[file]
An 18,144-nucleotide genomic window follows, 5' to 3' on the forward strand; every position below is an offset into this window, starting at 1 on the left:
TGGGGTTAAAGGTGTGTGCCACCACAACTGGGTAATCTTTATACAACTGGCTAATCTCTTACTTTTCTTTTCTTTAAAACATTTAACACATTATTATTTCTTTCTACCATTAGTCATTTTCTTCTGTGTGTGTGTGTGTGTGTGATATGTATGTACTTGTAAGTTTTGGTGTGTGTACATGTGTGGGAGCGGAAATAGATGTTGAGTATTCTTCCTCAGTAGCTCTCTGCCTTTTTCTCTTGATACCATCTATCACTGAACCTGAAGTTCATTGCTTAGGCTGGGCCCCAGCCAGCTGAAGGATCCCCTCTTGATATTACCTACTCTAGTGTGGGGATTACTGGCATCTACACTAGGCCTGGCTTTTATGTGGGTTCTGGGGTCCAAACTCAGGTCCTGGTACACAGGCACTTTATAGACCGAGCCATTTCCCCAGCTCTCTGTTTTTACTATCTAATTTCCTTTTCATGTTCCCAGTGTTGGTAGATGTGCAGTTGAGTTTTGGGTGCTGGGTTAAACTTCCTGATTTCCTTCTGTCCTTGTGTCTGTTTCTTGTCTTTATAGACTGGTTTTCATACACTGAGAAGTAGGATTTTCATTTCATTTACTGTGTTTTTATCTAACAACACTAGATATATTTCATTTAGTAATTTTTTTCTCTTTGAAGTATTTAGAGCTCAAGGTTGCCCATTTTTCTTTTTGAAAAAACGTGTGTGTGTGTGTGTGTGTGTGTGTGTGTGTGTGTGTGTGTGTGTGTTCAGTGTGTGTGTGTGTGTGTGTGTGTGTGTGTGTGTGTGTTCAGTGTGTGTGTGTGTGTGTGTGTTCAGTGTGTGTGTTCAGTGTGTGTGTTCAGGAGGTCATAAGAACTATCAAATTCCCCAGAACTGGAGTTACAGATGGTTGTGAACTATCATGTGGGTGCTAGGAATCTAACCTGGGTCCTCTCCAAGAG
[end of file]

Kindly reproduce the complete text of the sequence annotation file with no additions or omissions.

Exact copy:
An 18,144-nucleotide genomic window follows, 5' to 3' on the forward strand; every position below is an offset into this window, starting at 1 on the left:
TGGGGTTAAAGGTGTGTGCCACCACAACTGGGTAATCTTTATACAACTGGCTAATCTCTTACTTTTCTTTTCTTTAAAACATTTAACACATTATTATTTCTTTCTACCATTAGTCATTTTCTTCTGTGTGTGTGTGTGTGTGTGATATGTATGTACTTGTAAGTTTTGGTGTGTGTACATGTGTGGGAGCGGAAATAGATGTTGAGTATTCTTCCTCAGTAGCTCTCTGCCTTTTTCTCTTGATACCATCTATCACTGAACCTGAAGTTCATTGCTTAGGCTGGGCCCCAGCCAGCTGAAGGATCCCCTCTTGATATTACCTACTCTAGTGTGGGGATTACTGGCATCTACACTAGGCCTGGCTTTTATGTGGGTTCTGGGGTCCAAACTCAGGTCCTGGTACACAGGCACTTTATAGACCGAGCCATTTCCCCAGCTCTCTGTTTTTACTATCTAATTTCCTTTTCATGTTCCCAGTGTTGGTAGATGTGCAGTTGAGTTTTGGGTGCTGGGTTAAACTTCCTGATTTCCTTCTGTCCTTGTGTCTGTTTCTTGTCTTTATAGACTGGTTTTCATACACTGAGAAGTAGGATTTTCATTTCATTTACTGTGTTTTTATCTAACAACACTAGATATATTTCATTTAGTAATTTTTTTCTCTTTGAAGTATTTAGAGCTCAAGGTTGCCCATTTTTCTTTTTGAAAAAACGTGTGTGTGTGTGTGTGTGTGTGTGTGTGTGTGTGTGTGTGTGTGTGTTCAGTGTGTGTGTGTGTGTGTGTGTGTGTGTGTGTGTGTGTTCAGTGTGTGTGTGTGTGTGTGTGTTCAGTGTGTGTGTTCAGTGTGTGTGTTCAGGAGGTCATAAGAACTATCAAATTCCCCAGAACTGGAGTTACAGATGGTTGTGAACTATCATGTGGGTGCTAGGAATCTAACCTGGGTCCTCTCCAAGAG